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Ondrej Nepela
Bundesarchiv Bild 183-L1129-0018, Ondrej Nepela.jpg
Nepela in 1972
Personal information
Country represented:  Czechoslovakia
Date of birth: January 22, 1951(1951-01-22)
Date of death: February 2, 1989 (aged 38)
Former coach: Hilda Múdra
Retired: 1973
Olympic medal record
Figure skating
Competitor for  Czechoslovakia
Gold 1972 Sapporo Men's singles

Ondrej Nepela (January 22, 1951 in Bratislava, Slovakia – February 2, 1989 in Mannheim, Germany) was an Olympic gold medalist and three-time World champion Slovak figure skater who competed for Czechoslovakia in the late 1960s and early 1970s.


Nepela began skating at age 7. He was coached by Hilda Múdra. His first major international competition, at age 13, was the 1964 Winter Olympics; he finished 22nd. He went on to win five the European Figure Skating Championships five times between 1969 to 1973; the World Figure Skating Championships in 1971, 1972, and 1973; and the 1972 Winter Olympics. Nepela wanted to retire from competition after the 1972 season, but agreed to continue one more year because the 1973 World Figure Skating Championships were to be held in his home town of Bratislava. In his second autobiography, Toller Cranston details a sexual tryst between himself and Nepela at 1973 World Championships.[1] Cranston was distracted and affected by their sexual affair and placed 5th while Nepela won the event and even earned a 6.0 during his free skate.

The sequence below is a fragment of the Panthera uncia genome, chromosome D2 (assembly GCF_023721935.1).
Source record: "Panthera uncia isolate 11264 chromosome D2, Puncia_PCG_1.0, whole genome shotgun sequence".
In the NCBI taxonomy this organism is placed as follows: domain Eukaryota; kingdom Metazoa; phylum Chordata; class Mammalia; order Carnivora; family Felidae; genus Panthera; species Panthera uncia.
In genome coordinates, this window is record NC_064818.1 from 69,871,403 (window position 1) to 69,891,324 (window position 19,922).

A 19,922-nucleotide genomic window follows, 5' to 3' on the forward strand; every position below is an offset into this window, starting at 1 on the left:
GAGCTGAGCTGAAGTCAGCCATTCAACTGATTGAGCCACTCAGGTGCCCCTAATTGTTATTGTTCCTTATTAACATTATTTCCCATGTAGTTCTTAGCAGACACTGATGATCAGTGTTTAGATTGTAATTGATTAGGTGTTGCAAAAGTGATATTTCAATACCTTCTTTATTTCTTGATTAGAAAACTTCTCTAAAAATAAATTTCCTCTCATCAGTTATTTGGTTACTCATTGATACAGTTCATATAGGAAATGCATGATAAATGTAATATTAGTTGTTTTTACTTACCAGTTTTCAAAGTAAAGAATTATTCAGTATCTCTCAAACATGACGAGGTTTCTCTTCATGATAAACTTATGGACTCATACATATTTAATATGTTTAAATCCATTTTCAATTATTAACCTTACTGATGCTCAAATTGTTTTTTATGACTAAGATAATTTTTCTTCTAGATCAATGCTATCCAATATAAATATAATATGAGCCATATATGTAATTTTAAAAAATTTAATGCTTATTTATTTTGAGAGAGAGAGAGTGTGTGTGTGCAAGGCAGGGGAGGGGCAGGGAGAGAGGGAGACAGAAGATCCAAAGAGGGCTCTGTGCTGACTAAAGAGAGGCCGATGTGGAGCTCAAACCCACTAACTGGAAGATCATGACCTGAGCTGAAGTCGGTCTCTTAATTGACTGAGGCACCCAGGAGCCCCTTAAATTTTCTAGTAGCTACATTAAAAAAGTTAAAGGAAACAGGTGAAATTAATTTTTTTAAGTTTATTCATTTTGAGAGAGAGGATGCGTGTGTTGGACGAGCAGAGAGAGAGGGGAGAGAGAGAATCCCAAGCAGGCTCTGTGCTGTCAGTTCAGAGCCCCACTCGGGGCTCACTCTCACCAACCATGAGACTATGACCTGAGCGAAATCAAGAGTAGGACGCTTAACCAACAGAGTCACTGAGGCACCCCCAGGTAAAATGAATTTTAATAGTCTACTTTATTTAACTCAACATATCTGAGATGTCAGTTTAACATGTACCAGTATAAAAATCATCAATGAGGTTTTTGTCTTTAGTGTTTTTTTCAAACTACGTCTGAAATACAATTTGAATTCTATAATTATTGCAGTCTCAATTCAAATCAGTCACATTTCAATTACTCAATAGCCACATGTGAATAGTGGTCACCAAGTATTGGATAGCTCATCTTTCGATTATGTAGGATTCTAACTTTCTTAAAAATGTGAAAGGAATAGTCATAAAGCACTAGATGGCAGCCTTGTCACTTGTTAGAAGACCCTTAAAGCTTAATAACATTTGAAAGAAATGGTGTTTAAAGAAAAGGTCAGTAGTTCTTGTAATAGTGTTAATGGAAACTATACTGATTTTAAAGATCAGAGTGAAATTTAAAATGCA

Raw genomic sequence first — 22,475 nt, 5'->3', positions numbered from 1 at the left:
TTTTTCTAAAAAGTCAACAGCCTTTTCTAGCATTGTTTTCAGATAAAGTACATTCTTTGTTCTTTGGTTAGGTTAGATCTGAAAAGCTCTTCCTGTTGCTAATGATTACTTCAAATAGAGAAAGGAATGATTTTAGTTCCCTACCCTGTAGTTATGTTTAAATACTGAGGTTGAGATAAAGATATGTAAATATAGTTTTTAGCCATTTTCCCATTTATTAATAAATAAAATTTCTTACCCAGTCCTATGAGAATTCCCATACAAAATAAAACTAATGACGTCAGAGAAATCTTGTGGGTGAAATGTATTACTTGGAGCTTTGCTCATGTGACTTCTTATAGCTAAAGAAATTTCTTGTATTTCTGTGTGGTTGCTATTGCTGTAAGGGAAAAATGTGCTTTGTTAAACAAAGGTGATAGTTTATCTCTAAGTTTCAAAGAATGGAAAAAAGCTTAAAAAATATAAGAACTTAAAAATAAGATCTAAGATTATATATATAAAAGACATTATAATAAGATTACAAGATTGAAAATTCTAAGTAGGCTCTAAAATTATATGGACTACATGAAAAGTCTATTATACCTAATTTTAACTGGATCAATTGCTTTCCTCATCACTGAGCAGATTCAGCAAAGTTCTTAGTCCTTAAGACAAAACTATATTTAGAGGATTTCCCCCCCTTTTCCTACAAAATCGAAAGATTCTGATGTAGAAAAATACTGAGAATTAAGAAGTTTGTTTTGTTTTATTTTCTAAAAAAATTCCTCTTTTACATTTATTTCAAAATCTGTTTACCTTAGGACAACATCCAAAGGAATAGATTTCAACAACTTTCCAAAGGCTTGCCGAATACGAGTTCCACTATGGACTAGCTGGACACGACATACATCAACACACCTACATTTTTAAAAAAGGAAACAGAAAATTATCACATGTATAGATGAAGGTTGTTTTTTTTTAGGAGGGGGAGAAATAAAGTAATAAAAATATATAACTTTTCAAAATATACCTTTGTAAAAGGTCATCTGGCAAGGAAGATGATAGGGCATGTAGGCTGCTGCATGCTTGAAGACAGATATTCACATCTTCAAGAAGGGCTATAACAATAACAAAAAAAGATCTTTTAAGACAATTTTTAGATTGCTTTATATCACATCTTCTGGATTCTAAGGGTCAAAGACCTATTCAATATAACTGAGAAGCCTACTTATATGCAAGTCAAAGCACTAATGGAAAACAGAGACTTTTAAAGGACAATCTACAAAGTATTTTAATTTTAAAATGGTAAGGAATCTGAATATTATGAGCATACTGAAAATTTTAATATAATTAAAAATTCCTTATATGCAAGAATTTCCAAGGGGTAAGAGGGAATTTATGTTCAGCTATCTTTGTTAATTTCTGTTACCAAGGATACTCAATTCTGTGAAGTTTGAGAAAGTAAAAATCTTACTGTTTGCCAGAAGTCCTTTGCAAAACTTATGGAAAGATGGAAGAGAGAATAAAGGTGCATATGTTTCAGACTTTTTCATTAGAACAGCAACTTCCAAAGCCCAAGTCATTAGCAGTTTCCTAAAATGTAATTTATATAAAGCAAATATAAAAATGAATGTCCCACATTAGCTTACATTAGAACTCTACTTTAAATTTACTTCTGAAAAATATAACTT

Following his amateur skating career, Nepela toured for 13 years as a soloist with Holiday on Ice. He then established himself as a coach in Germany. He coached Claudia Leistner to her European title in 1989.

Nepela died of AIDS-related complications in 1989, at the age of 38. Since 1993, the Slovak Figure Skating Association has held a competition each fall called the Ondrej Nepela Memorial. In December 2000, the Slovak Republic named him Slovakian athlete of the century. His former coach, Mudra, received the award on his behalf.

Competitive highlights

Event/Season 1964 1965 1966 1967 1968 1969 1970 1971 1972 1973
Winter Olympics 22nd 8th 1st
World Championships 17th 8th 2nd 2nd 1st 1st 1st
European Championships 8th 3rd 3rd 3rd 1st 1st 1st 1st 1st


  1. ^ Cranston, Toller; Martha Lowder Kimball (2000). When Hell Freezes Over: Should I Bring My Skates?. McClelland & Stewart. ISBN 0771023375.  


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